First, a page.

I'm cynical as f**k with all that kind of stuff.
I even got to the point at times where even the sound of an acoustic guitar just makes me want to smash it over the head of the fuckwit butchering a corporate designed cover song on it.

there's a difference between REGGAE, and "Marry that girl... Marry her anyway"
not to Thai people obviously, even the ones with dreadlocks.



looks like it's suicide AGAIN for me...


https://www.youtube.com/watch?v=tHEOGrkhDp0

Dasheesh
KVRAF
3135 posts since 22 Nov, 2012

Re: To the people who physically studied sound design in school

Post Mon Feb 18, 2019 6:35 am

we did get a little side tracked, my point is, it's not that difficult to tune an oscillator and turn a filter knob. all these sounds you want to make didn't exist until someone made them. perfection is an illusion. it doesn't exist. do what sounds good to you. start playing around with it and see what you like. basic typical sounds are dead easy, and you really don't even need to do it with all the preset guys around. a lead is a lead, keys are keys, pads are pads. just make one you like. maybe next time you come here everyone will be copying your lead.

zzz00m
KVRAF
1723 posts since 17 Sep, 2016

Re: To the people who physically studied sound design in school

Post Tue Feb 19, 2019 8:07 am

Kwurqx wrote:
Thu Feb 14, 2019 8:20 am
Since we're suggesting books here...

First of all...

Simon Cann - How to Make A Noise (as found here at KVR Sound Design)
viewtopic.php?t=76293
+1 for this ^^^

This free PDF e-book on the topic is stickied as the first topic in this forum! It was written over 10 years ago, but the essential principles of sound design have not really shifted much since.

It is sub-titled "a comprehensive guide to synthesizer programming" for a reason.

My first synth manual taught me what an oscillator and ADSR envelopes were. A couple of Simon's books explained to me how to actually use them.

And if you need a synth to learn on, one of the synths featured as an example in this book was recently released free and open source! Go grab that too!

https://www.kvraudio.com/product/surge-by-vember-audio
Windows 10; with instruments from Ableton, AIR, Ample Sound, AAS, Cakewalk, IK Multimedia, iZotope, KV331, NI, PreSonus, Seaweed Audio, SONiVOX, TAL, Tracktion, u-he, Way Out Ware, XLN, others...

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Tj Shredder
KVRAF
2021 posts since 6 Jan, 2017 from Outer Space

Re: To the people who physically studied sound design in school

Post Fri Mar 01, 2019 8:55 am

BONES wrote:
Sat Feb 16, 2019 10:17 pm
jancivil wrote:
Fri Feb 15, 2019 3:44 pm
Yeah shockingly enough there will be quite a few individuals on the planet that aren't exactly your mirror, BONES.
No kidding. Yet it surprises me that no-one is agreeing with my sentiment. Does no-one here think of music as art?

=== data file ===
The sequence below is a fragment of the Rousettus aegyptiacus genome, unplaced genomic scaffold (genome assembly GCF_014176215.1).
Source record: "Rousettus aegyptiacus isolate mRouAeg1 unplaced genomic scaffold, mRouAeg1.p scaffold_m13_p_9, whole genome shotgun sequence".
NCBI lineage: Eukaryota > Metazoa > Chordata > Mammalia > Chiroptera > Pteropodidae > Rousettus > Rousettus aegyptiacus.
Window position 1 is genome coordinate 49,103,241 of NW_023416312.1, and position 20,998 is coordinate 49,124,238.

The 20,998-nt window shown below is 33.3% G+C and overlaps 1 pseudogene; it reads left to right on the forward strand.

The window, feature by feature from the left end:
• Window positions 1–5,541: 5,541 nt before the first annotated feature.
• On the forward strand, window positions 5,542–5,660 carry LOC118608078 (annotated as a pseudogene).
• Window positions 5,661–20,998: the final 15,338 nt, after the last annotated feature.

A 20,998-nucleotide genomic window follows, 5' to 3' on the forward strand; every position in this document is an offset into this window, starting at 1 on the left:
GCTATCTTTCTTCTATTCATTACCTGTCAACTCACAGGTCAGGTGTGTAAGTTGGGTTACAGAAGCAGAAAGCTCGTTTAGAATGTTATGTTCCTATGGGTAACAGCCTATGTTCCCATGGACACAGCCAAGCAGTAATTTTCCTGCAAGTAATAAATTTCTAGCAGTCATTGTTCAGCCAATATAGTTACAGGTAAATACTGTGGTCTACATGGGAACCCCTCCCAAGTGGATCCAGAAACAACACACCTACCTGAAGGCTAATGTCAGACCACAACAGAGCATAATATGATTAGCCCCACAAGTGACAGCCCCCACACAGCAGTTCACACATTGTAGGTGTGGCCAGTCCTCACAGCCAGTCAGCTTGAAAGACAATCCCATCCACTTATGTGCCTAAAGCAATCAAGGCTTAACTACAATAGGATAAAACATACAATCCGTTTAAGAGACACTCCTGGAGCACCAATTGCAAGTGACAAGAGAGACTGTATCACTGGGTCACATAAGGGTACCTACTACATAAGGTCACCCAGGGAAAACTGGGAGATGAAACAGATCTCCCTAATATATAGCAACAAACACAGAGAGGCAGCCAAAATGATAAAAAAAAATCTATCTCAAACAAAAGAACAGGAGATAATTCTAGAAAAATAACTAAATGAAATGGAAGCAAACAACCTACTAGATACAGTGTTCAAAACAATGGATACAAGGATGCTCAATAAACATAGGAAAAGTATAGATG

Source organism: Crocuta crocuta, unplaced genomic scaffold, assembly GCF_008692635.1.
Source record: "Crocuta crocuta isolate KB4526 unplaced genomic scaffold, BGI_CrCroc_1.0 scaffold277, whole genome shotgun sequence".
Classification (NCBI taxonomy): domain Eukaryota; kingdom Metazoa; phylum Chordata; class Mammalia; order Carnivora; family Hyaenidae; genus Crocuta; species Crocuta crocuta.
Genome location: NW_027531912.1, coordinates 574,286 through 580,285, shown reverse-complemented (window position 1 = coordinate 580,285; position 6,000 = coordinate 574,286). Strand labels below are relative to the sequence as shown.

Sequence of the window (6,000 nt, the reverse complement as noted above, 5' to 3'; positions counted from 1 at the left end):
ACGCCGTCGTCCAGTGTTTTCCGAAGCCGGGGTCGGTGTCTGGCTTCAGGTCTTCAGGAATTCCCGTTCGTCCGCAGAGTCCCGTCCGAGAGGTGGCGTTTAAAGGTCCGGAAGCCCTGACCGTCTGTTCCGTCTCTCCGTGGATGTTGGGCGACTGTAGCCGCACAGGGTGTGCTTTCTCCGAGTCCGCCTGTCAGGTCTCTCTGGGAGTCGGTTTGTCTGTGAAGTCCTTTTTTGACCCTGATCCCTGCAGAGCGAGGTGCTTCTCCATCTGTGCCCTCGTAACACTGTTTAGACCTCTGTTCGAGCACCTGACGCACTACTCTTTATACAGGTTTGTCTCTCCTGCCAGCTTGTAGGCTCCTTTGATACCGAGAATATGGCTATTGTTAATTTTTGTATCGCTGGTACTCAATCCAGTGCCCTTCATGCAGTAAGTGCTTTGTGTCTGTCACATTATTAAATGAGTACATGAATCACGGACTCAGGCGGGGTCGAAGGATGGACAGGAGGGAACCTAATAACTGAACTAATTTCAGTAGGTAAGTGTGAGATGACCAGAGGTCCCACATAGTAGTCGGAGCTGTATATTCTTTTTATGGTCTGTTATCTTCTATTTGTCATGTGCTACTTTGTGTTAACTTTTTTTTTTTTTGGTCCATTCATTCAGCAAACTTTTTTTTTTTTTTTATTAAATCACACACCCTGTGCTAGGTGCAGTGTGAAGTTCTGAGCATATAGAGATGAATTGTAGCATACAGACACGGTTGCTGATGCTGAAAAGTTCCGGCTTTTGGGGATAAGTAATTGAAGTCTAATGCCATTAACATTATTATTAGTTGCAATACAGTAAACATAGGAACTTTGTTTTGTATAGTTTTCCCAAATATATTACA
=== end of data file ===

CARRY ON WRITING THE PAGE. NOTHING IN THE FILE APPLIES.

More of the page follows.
Be asured I wholeheartedly agree with your sentiment! Even if I would not resonate with your music, I would prefer it over any commercial brainwashed „style“ just to please an audience...
We are so much bound into justification about what we do is in the money it makes... Van Gogh would have never painted more than a single canvas with that kind of attitude. Artists suffer the more they are out of their time (or ahead, you never know...)

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Tj Shredder
KVRAF
2021 posts since 6 Jan, 2017 from Outer Space

Re: To the people who physically studied sound design in school

Post Fri Mar 01, 2019 9:30 am

But back to the topic. Better than watching youtube tutorials is taking a book and then tweak the knobs and use your own ears. Especially sound design is much more about hands on experience. Of course the books that have been mentioned will help you to know in which direction to turn the knobs.
Miller Puckette hasn't been mentioned yet:
Loadbang: Programming Electronic Music in Pure Data
http://pd-tutorial.com/
Max/MSP and/or Pure Data will help you to understand the inner working of sound design. You can freely experiment without being bound to a specific synth architecture... (Reaktor might also be a path, but I think its easier to understand existing patches in Max/Pd than in Reaktor)
A perfect playground as well would be VCV Rack...

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BONES
GRRRRRRR!
7709 posts since 14 Jun, 2001 from Somewhere else, on principle

Re: To the people who physically studied sound design in school

Post Sat Mar 02, 2019 4:12 pm

When I bought my first synth, a Roland SH1000 in 1981, I bought a book on how to play the organ, as it seemed more like what I'd need than a book on learning piano. That taught me how to form chords on the keyboard and that, combined with my school music classes, is all I ever consciously learned about music. Everything else I have picked up by listening and/or doing.

It's a Punk thing, a conscious decision not to want to know what I'm doing, so as not to be bound by convention or arbitrary rules. To me it feels "right", the way I want things to be, and I still think that if I learned too much it would restrict, rather than enhance, my creativity. e.g. Someone here once told me that all our songs are in the same key, something I was unaware of and don't care about because they sound good to me. I think about how many of our songs might never have been finished if I was always worried about them being in different keys (because we've never written two songs at the same tempo, as that is something I am aware of).
NOVAkILL 3.0 : Acer Switch5 (Core i5, 8GB RAM, Win10), Yamaha AG06, Orion 64 bit, Roli Seaboard Rise 25, Ultranova, Rocket, Pulse 2, Analog Keys, MicroMonsta, Uno.